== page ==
Eggplants contain bioflavonoids, which may be helpful in preventing strokes and hemorrhages. They also contain an antioxidant known as phytochemical monoterpene, which may be beneficial in preventing heart disease and cancer. The National Cancer Institute is currently conducting research to determine whether they may help with the inhibition of steroidal hormones that stimulate tumor development.
However, the fruit contains some negative toxins like solanine, which may be harmful to some individuals. Solanine is an alkaloid that can result in heart failure, headaches, diarrhea, and vomiting if ingested. Be sure to check with your doctor to see if you are sensitive to this toxin before consuming large quantities of eggplants.
And remember! Eggplants can be found at the UC Davis Good Life Garden!
Try This Recipe for…Baba Ganouj – A Delicious Dip (brought to you by Eating Well Magazine)
Ingredients:
  • 2 medium eggplants, (1 pound each)
  • 4 cloves garlic (unpeeled)
  • 1/4 cup lemon juice
  • 2 tablespoons tahini
  • 1 1/4 teaspoons salt
  • Extra-virgin olive oil (garnish)
  • Ground sumac or chopped pistachios (garnish)
Preparation:
Prick eggplants all over with a fork. Thread garlic cloves onto a skewer. Grill the eggplants, turning occasionally, until charred and tender, 10 to 12 minutes. Grill the garlic, turning once, until charred and tender, 6 to 8 minutes. Transfer the eggplants and garlic to a cutting board. When cool enough to handle, peel both. Transfer to a food processor. Add lemon juice, tahini and salt; process until almost smooth. Drizzle with oil and sprinkle with sumac, if desired. Enjoy!
This blog was brought to you by the Diabetes Advocacy & Awareness Group (DAAG)
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Seasonal Vegetable Profile: Artichokes

January 23rd, 2010

Taste: A chemical compound found in artichokes called cynarin inhibits the sweet receptors on our tongues, so desserts will taste especially sweet when followed by a course including these members of the lettuce family.

Harvest: Each flowering stem produces one large artichoke at the tip and several smaller ones below. Harvest the central bud first when its scales are tightly closed and the globe is about the size of an orange.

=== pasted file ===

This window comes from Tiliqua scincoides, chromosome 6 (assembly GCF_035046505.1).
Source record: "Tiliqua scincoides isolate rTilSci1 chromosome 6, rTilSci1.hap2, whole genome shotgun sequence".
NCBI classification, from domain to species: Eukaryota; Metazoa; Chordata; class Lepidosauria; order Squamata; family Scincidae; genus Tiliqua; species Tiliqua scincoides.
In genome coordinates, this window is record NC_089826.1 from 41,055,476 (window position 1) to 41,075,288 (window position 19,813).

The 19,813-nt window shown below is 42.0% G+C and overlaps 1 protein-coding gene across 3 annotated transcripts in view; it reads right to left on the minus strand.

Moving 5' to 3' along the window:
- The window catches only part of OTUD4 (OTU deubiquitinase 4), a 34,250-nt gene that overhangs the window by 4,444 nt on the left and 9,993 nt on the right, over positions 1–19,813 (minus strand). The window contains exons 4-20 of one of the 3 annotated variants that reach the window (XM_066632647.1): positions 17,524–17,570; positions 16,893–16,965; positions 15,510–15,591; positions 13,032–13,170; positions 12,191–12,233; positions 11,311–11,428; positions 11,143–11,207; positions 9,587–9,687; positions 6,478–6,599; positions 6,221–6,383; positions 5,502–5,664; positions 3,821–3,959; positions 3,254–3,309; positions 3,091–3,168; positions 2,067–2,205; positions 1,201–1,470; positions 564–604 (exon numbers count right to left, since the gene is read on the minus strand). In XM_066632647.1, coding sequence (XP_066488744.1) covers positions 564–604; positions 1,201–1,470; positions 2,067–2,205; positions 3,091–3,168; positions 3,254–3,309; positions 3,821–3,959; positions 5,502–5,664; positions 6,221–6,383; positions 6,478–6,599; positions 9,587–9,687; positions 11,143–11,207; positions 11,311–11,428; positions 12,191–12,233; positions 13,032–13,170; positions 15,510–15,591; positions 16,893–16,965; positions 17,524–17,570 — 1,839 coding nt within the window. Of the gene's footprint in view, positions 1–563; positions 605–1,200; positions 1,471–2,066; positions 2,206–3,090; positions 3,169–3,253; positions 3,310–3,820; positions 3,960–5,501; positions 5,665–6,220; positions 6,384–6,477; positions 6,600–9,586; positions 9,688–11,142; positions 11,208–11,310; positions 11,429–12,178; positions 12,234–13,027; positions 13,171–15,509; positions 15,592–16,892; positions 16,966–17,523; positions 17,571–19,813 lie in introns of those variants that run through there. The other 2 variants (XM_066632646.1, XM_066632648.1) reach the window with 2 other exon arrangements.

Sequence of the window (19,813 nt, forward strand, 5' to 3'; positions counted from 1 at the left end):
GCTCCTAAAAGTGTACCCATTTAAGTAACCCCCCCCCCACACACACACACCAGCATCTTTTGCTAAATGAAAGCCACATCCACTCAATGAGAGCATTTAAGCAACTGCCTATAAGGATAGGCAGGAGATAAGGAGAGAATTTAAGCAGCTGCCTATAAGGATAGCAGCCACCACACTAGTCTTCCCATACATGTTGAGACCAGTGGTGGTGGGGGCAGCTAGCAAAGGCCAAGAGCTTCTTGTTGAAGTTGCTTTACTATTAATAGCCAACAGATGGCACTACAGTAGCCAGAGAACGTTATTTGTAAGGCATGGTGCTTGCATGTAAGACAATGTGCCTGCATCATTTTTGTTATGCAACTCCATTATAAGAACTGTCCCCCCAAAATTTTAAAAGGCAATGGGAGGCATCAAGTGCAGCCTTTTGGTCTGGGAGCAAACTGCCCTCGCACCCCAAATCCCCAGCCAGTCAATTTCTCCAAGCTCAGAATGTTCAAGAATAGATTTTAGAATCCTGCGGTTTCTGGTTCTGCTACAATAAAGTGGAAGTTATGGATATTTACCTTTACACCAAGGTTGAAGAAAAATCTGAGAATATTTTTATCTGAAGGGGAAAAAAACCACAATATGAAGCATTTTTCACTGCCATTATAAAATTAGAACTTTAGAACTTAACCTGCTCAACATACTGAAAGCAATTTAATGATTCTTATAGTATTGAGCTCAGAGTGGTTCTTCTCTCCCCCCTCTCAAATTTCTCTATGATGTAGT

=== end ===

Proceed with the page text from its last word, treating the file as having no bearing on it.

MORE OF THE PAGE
Health: This flower bud contains a flavonoid called silymarin, which works as an antioxidant to help protect artery walls from damaging LDL cholesterol.

Etymology: The word “artichoke” comes from the Italian word cocali which means pinecone.

Visit our website to learn more.

Sources:
McGee, Harold. On Food and Cooking: The Science and Lore of the Kitchen. Scribner: New York, 2004.
Health content provided by Liz Applegate, Director of Sports Nutrition, UC Davis, www.lizapplegate.com
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Seasonal Vegetable Profile: Chard

January 8th, 2010


In history: A member of the beet family, chard is grown for its meaty stems and tasty greens, but ancient Romans cultivated the plant for its roots as well.

Health: In a mere 35 calories per cup, chard supplies a staggering 700% of Vitamin K needs and a wealth of carotenes that protect your eyes from age-related loss of vision.

Did you know? Like its distant relative spinach, chard contains oxalates, which are a waste product of plant metabolism. Oxalates are responsible for the gritty film left on your teeth after eating the vegetable.

About the veggie: Chard is one of the few vegetables that contains red and yellow betains—a type of pigment that produces the bright stem and vein color seen on certain types of chards. Red betains contain antioxidants; yellow betains do not. Betains are also found in beets, amaranth and prickly pears.

Visit our website to learn more.

Sources:
McGee, Harold. On Food and Cooking: The Science and Lore of the Kitchen. Scribner: New York, 2004.
Health content provided by Liz Applegate, Director of Sports Nutrition, UC Davis, www.lizapplegate.com
.